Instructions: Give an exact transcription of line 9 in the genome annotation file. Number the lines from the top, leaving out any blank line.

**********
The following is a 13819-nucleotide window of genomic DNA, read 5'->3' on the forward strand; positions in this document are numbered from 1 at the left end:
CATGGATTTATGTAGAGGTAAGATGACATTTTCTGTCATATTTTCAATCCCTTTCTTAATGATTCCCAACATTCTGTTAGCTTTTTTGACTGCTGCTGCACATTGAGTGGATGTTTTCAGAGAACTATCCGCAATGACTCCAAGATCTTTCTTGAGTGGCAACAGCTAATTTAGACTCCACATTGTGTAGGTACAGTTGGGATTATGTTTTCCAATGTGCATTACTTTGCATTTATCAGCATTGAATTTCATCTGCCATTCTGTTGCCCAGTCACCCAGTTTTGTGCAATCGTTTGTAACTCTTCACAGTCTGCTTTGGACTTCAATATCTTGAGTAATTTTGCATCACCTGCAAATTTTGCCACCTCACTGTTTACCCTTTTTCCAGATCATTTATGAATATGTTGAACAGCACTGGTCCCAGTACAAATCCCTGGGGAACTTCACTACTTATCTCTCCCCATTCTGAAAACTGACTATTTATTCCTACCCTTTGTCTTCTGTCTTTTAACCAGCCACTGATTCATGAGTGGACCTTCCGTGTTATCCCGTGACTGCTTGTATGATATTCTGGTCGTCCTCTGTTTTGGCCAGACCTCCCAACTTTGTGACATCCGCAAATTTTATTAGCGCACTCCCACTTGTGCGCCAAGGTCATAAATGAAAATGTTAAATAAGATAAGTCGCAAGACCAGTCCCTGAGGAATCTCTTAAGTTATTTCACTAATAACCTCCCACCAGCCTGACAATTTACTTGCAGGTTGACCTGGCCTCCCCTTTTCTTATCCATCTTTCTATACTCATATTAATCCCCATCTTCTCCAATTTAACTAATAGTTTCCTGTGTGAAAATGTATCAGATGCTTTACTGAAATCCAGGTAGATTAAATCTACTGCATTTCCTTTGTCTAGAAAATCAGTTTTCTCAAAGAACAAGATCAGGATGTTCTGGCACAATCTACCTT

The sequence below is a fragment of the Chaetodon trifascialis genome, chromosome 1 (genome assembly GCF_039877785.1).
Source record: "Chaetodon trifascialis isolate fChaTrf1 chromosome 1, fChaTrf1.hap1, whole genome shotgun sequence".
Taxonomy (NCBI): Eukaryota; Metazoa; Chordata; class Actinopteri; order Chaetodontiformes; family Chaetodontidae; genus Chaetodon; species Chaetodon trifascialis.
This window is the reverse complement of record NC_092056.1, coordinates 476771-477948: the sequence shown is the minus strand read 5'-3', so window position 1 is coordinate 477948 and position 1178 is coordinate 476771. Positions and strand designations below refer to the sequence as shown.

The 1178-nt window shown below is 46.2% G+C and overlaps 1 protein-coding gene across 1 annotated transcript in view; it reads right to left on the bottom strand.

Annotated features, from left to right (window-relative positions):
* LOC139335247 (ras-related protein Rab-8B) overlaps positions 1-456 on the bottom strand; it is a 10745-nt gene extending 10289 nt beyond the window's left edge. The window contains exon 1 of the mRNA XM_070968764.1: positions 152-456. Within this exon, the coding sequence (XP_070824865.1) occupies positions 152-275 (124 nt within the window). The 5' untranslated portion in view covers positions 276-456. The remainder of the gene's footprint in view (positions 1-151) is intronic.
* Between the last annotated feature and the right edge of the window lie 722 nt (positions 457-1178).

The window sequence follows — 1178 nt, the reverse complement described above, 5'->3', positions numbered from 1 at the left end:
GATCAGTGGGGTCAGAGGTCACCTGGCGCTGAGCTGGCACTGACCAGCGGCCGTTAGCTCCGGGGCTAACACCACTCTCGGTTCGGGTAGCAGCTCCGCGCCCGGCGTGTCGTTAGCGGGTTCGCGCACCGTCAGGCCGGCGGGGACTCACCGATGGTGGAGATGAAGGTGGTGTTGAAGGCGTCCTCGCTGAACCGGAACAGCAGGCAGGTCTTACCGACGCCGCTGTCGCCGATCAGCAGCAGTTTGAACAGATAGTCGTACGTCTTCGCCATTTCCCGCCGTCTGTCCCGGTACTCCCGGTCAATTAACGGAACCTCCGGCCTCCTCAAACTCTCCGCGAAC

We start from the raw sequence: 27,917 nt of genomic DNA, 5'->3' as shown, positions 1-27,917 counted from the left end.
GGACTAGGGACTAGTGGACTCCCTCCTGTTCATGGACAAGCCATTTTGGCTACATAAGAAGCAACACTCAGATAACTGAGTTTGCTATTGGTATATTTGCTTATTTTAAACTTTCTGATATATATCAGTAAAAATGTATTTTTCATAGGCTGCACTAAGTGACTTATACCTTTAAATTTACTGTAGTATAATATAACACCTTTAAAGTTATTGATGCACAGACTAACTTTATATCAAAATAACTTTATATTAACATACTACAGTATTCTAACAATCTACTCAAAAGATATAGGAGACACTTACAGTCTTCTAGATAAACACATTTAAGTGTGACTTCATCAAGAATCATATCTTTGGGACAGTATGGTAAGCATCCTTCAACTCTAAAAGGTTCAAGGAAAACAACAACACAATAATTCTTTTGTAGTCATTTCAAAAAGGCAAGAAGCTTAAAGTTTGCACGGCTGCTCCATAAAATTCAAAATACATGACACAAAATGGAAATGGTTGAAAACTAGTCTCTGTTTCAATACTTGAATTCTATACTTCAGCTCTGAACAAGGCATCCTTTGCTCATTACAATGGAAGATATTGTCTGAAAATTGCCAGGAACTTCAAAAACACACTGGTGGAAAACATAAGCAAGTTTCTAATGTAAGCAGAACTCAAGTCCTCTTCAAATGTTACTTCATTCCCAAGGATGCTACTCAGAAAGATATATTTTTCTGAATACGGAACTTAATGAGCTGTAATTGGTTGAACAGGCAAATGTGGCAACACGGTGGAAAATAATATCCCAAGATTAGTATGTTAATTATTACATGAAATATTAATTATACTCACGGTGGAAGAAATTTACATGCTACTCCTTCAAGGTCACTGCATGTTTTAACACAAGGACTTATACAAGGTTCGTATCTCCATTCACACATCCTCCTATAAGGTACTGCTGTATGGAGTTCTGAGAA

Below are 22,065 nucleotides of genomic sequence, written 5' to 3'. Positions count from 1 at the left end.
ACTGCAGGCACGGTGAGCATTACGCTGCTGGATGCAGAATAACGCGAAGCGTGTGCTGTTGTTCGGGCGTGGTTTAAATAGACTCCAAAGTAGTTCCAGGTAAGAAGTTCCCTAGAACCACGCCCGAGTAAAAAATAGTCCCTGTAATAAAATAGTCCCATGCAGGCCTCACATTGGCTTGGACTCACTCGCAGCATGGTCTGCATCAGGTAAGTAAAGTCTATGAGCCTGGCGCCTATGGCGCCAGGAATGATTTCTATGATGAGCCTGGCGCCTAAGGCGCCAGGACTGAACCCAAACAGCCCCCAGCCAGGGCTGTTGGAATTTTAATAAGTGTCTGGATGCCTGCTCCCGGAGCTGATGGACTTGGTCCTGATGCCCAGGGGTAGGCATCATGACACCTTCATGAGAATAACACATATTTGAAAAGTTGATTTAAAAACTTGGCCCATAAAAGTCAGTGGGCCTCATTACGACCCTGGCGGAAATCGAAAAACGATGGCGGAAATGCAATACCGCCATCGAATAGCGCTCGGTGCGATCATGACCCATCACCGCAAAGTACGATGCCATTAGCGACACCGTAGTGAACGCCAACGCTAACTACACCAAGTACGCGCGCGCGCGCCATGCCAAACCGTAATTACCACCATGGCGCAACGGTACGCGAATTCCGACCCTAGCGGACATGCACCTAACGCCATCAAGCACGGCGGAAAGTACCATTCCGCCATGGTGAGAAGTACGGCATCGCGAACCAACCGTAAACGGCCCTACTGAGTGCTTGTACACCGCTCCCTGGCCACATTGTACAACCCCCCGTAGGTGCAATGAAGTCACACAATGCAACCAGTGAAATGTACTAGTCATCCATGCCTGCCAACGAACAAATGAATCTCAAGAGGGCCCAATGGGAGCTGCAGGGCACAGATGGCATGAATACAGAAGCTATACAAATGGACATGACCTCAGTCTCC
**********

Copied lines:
* LOC139335247 (ras-related protein Rab-8B) overlaps positions 1-456 on the bottom strand; it is a 10745-nt gene extending 10289 nt beyond the window's left edge. The window contains exon 1 of the mRNA XM_070968764.1: positions 152-456. Within this exon, the coding sequence (XP_070824865.1) occupies positions 152-275 (124 nt within the window). The 5' untranslated portion in view covers positions 276-456. The remainder of the gene's footprint in view (positions 1-151) is intronic.